Hearing 40-year old songs performed from the Ryman stage is not in itself unusual. However, hearing songs that have been pretty much kept from American audiences for that long is another story. Such a story is the tale of Sixto Rodriguez.
His tale was recently brought to light in the brilliant, 2012 Academy Award winning documentary film, Searching for Sugar Man. The success of the film and the discovery of the great music behind it made this evening’s show a curiosity bringing a diverse, near-capacity audience to the Ryman.
There is much mystique about this man. For despite his obvious recent financial windfall, Rodriguez reportedly still maintains a modest lifestyle and gives most of his earnings away. With that in mind, the depth of his merch table was certainly a surprise. Wearing dark glasses and dressed in black from head to toe, he furthered his reclusive image by remaining quiet until midway through the set when he playfully responded to some “we love you” calls from the crowd. Later, he offered a joke as well as a commentary on woman’s rights
Rodriguez brought this “no-frills” lifestyle to his show in terms of both presentation and accompaniment. The stage was barren having nothing more than the instruments and a few small monitors. There was no riser for the drums, no fancy lighting, not even a curtain. Rodriguez has no regular touring band. Instead, he employs the Chuck Berry method of hiring local guns. In this respect, he made no mention of the band members, and they were quite under-rehearsed. Through photos, I was able to confirm that he used these same players a few nights prior in Atlanta. The make-shift band seemed at times to barely make their way through the numbers. It sounded like the lead guitarist played the same guitar solo on every song!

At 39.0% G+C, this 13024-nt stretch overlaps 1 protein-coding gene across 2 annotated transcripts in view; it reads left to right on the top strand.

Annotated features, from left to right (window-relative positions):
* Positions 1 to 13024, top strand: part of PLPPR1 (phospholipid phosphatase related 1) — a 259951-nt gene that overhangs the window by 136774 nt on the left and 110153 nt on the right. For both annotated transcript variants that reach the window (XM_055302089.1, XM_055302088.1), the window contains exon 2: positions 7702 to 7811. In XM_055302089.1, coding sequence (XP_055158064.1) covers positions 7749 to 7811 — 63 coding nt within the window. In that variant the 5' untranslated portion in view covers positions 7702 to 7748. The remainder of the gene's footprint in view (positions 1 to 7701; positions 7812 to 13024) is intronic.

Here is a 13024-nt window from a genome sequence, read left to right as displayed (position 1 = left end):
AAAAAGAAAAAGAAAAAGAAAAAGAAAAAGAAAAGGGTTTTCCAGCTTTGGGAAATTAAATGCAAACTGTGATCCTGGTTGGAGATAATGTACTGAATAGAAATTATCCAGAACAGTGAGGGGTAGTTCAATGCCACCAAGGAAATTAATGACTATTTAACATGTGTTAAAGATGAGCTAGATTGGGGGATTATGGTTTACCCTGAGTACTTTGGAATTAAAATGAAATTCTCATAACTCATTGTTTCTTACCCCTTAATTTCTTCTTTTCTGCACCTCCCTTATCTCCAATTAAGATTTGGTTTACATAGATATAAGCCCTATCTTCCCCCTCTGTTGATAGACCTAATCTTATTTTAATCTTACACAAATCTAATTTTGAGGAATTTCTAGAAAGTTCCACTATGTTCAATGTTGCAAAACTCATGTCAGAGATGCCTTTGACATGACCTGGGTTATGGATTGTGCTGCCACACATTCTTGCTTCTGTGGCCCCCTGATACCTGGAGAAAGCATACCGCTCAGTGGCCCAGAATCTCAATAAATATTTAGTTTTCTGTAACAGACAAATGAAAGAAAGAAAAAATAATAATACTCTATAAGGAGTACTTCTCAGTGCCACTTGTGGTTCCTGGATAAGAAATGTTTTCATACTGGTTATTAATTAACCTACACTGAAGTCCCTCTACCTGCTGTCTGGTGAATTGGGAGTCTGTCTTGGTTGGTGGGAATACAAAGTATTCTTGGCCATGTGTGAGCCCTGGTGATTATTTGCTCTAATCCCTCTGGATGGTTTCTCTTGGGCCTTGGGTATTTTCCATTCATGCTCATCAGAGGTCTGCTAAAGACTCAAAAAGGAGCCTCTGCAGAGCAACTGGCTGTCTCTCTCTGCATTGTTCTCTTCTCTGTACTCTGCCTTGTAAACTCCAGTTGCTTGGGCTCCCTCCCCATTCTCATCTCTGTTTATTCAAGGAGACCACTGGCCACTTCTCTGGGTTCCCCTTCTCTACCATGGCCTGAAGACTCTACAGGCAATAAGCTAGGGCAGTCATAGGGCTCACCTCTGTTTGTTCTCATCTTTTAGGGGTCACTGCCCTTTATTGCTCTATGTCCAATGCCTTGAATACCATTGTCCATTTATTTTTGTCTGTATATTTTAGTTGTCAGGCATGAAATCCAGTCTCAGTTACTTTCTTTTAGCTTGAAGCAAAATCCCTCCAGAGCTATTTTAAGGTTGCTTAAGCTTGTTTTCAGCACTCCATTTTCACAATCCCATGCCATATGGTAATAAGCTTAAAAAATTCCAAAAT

The 70-year old lifelong Detroit resident had a sight impairment requiring him to be led on and off stage by his two daughters. This handicap made it necessary for him to periodically consult with his guitarist to know what was next on the set list.
Rodriguez delivered what most came to hear: a faithful recreation of his Dylan-esque songs from the two LPs he recorded in 1971 and 1972. His ninety-minute set included eight of the twelve songs from his debut record, Cold Fact, and three from his other, Coming from Reality. He added two of the bonus tracks from the latter release plus “You’d Like to Admit It,” a B-side from his first single release back in 1967.
While everyone got what they came for, Rodriguez didn’t offer much more than the fairly straight readings of the songs. After awhile, it got somewhat tiresome. The music seemed to plod on. Rodriguez is a fine singer in terms of delivering his musical message; however, there is little range or variation in his vocals. This was quite evident in several cover songs he performed. While he showed good taste in selection, his presentations didn’t add much. Vocally he is no match to Nina Simone or Frank Sinatra, two of the artists whose music he covered. The lone exception was his opening encore of Dylan’s “Like a Rolling Stone” which is similar to his style.
Rodriguez’s performance simply lacked the original passion with which his songs were written. While I may enjoy listening to Rodriguez’s records from time-to-time, I doubt I will see him live again, having now satisfied the curiosity that the film created in me.
- Climb Upon My Music
- Only Good for Conversation
- Crucify Your Mind
- Just One of Those Things (Cole Porter)
- Inner City Blues
- I Wonder
- You’d Like to Admit It
- I Think of You
- Dead End Street (Lou Rawls)
- Lucille (Little Richard)
- Sugar Man
- Can’t Get Away
- Rich Folks Hoax
- This is Not a Song, It’s an Outburst: or The Establishment Blues
- I Only Have Eyes for You (The Flamingos)
- Love Me or Leave Me (Nina Simone)
- Street Boy
- To Whom It May Concern
- Fever (Little Willie John)
- Sea of Heartbreak (Don Gibson)
- Forget It
- Like a Rolling Stone (Bob Dylan)
- I’m Gonna Live Until I Die (Frank Sinatra)
Sixto Rodriguez – Vocals and Guitar
(unknown) – Guitar
(unknown) – Drums
(unknown) – Bass